It was the combination of wanting to release our own music and for me the business, A&R side. That part of the music industry was really interesting to me. Running a label is a labour of love, you have to love the music and throw yourself into the industry. Money is tight and you have to have a keen ear for the music. If you’re looking to start a label and be successful look to put all your spare cash into it and don’t over release, take your time, treat each EP with the attention it needs, the work only starts once its released.
It took a lot of debating and thinking about to choose which tracks would work well for the remix album.Â In the end we drafted a shortlist and let some of the producers decide.Â We are really happy with how the album has turned out, there have been a couple of tracks from the release that have become favorites and been played by quite a number of people, but they have all been really well received!
The tracks on part two are really a collection of our most popular.Â We have noticed that from starting the promo for this release it has kick started a second life into some of our bigger previous releases, such as the Timewriter remix of â€˜Insomniac Oasis’ and Yousef’s â€˜Don’t Touch Me’ mix.
You initially released music on vinyl before moving to digital and are now planning to release on vinyl once again. Why is that important to you?
One of the overriding factors is the lack of support that some download sites are giving to smaller labels.Â That combined with the thousands of releases that come out each week means your releases just get lost.Â Some download sites are getting things right for the underground market; Traxsource for example seems to understand the problem.Â The move to vinyl means that we can release in a less flooded marketplace.Â We are also looking at just selling all our release direct from our site, cutting out all the extra costs and getting the label back to that personal feel that people really like. Big Risk Though.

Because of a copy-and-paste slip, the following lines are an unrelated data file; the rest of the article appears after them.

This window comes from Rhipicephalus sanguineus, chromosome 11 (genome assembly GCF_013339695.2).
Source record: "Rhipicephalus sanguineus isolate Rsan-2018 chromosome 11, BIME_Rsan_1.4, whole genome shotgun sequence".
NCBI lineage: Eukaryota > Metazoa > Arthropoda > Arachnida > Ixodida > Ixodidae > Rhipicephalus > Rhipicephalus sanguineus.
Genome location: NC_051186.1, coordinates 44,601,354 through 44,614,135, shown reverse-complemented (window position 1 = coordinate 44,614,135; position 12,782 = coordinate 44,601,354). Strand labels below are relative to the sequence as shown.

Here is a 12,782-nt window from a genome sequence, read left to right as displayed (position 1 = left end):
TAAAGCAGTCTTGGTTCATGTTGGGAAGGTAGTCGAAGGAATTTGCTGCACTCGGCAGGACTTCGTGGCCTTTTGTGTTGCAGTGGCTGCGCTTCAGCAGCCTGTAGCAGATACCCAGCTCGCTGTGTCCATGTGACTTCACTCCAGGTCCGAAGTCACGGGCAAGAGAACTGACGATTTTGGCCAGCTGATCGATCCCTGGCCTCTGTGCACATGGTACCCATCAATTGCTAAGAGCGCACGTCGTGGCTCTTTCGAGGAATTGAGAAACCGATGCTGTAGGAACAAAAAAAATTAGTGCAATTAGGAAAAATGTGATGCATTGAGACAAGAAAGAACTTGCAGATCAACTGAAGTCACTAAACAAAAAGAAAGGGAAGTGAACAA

How would you describe your process of producing music? Any favorite piece of software or instrument?
Pro Tools is our production software of choice.Â We also run Ableton alongside this.Â What seems to work really well for us is to have the bones of the track laid out in Pro Tools, and any extra sounds and bits that need creating are done in Ableton, and then put into a network file so we can access it from any of the studio Macs.Â The process of having two people in the studio producing one track has really helped to fuel creativity.
The only VST that we stick to religiously is Spectrasonic’s Trillian for basses, there is no competition in my opinion especially for an analogue sound if you can’t afford the hardware.Â Hardware wise we mix down through an Allen & Heath Zed-R16 and TL Audio valve compressors.
The label has a very distinctive sound, how would you best describe it?
I’d like to just say House, but that’s means so many things nowadays, so Deep house with a influence of Jack from Chicago and Tech from Detroit.
Tell us about your forthcoming plans for Baker Street nights?
We have some pretty exciting plans for Baker Street nights.Â The general idea will be to have DJ’s and live musicians combining on stage.Â There are such a high number of nights around at the moment that we want to create an experience that stands out from the rest of these nights.Â This element of live music as well as DJ’s will help to make the nights more memorable, and when the event is fully branded up with Baker Street and everyone is wearing old school Sherlock tweed it should be a great atmosphere.Â Also if we ever get any nice weather again there are rumors of a barge party!!
What do you listen to when you’re not at Baker Street?
There is a new artist coming through called Rohit who creates the most stunning electronic music with an Indian influence, one to watch for the future. In the office we listen to everything from Elvis, The Beatles to Black Sabbath and everything in between.